In the St. Croix Lab, we develop and utilize a combination of advanced optical imaging technologies to dissect molecular signaling pathways controlling vascular function in rodent and zebrafish model systems of disease. Much of this work involves the application of optical microscopy to the study of living systems, specifically combining free radical imaging, FRET, confocal, multiphoton and physiologic measurements in live model systems, tissues and cells.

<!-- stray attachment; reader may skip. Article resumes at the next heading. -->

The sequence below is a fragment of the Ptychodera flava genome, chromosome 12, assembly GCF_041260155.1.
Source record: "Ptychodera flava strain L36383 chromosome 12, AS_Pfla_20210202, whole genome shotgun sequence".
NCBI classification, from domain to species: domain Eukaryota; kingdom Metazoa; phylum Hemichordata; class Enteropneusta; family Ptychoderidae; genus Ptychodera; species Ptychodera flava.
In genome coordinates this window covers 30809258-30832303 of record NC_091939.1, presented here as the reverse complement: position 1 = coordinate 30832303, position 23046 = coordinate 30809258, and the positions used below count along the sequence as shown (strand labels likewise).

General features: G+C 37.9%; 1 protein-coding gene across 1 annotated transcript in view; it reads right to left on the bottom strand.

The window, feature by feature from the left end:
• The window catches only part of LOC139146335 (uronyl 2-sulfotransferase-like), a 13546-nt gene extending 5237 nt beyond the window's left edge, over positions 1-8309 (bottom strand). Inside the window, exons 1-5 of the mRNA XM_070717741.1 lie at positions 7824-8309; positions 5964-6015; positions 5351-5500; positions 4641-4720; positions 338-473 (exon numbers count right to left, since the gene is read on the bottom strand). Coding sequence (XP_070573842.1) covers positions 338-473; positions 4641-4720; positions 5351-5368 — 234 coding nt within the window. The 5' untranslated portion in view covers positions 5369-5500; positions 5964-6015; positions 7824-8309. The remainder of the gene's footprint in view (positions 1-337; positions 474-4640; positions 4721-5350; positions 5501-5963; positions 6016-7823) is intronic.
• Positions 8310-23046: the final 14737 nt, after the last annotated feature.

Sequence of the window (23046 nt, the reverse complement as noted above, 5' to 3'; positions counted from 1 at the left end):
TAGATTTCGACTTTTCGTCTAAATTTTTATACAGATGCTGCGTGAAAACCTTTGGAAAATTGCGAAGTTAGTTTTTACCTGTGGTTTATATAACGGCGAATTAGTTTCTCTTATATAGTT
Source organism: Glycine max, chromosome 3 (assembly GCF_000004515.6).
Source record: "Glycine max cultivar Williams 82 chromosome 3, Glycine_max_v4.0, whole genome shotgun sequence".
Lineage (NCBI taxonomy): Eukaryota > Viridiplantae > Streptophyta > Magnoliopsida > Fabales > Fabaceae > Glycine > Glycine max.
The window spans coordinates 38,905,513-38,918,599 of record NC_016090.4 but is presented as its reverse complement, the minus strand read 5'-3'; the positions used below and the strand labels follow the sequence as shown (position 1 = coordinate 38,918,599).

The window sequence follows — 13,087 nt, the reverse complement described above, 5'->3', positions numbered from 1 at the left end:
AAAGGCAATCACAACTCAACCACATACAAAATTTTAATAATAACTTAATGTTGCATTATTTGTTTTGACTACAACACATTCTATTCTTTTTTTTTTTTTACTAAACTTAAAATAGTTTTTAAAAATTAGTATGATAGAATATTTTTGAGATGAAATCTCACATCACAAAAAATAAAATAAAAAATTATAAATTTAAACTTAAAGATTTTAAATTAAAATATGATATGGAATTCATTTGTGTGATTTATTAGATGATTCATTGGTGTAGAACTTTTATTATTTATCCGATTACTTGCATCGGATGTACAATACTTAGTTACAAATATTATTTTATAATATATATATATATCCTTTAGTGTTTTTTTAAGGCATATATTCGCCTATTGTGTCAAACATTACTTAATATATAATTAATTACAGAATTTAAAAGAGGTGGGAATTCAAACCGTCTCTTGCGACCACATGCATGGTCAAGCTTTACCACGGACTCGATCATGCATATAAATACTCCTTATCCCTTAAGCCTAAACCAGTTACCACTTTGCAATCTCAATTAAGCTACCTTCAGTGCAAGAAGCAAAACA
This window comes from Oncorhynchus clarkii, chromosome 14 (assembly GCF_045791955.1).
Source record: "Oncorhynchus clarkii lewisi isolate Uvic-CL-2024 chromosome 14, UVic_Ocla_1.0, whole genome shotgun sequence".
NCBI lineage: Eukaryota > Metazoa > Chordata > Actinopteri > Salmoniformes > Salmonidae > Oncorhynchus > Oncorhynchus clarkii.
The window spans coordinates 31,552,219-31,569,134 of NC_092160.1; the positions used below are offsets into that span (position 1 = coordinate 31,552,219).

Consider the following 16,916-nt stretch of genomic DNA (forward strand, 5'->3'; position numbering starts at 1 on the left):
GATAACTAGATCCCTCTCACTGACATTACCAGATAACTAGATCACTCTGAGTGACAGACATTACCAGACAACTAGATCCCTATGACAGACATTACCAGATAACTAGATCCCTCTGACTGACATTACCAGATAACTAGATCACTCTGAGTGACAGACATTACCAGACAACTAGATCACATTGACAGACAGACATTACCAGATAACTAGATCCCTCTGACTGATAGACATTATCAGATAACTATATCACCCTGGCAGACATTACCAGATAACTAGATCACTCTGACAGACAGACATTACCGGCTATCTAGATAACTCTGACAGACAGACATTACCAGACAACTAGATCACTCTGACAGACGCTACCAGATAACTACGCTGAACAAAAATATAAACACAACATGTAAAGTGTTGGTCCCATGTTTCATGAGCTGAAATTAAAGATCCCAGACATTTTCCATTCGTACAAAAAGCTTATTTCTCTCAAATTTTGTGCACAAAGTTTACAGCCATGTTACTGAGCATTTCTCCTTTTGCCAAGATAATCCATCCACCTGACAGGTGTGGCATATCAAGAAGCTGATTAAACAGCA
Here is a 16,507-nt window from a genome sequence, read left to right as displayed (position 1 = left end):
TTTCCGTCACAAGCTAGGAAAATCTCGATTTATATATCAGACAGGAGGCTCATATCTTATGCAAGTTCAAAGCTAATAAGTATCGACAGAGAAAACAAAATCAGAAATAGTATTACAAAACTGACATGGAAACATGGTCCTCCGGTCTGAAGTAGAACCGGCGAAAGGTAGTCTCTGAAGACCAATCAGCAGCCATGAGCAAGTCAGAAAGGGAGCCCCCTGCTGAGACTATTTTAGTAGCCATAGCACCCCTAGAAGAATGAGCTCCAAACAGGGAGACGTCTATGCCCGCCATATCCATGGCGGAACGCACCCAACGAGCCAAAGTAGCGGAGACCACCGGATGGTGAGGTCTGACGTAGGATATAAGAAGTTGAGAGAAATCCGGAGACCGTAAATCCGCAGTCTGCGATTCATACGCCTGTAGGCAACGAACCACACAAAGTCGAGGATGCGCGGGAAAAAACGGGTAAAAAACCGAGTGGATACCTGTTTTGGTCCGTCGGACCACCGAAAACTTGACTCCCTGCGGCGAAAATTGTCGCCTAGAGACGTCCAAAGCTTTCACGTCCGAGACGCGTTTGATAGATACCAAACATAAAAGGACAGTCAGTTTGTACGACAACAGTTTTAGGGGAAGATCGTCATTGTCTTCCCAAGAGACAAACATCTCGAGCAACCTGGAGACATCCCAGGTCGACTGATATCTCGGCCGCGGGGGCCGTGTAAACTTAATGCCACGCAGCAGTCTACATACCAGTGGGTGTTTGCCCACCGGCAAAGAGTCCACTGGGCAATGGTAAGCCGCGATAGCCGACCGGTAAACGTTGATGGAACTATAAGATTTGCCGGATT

In my leadership role at the CBI, I have well-established, active and productive collaborations with NIH funded investigators that use an array of elite level imaging modalities to study molecular signaling events in living cells, tissue and animal models. Specifically, one of my major roles within the CBI is to manage and direct the use and application of fluorescence-based optical microscopy for collaborators within the University of Pittsburgh School of Medicine. This includes the design and development of appropriate imaging and image analysis approaches with faculty; overseeing training; managing access; and ensuring the devices are well maintained and managed by CBI staff members.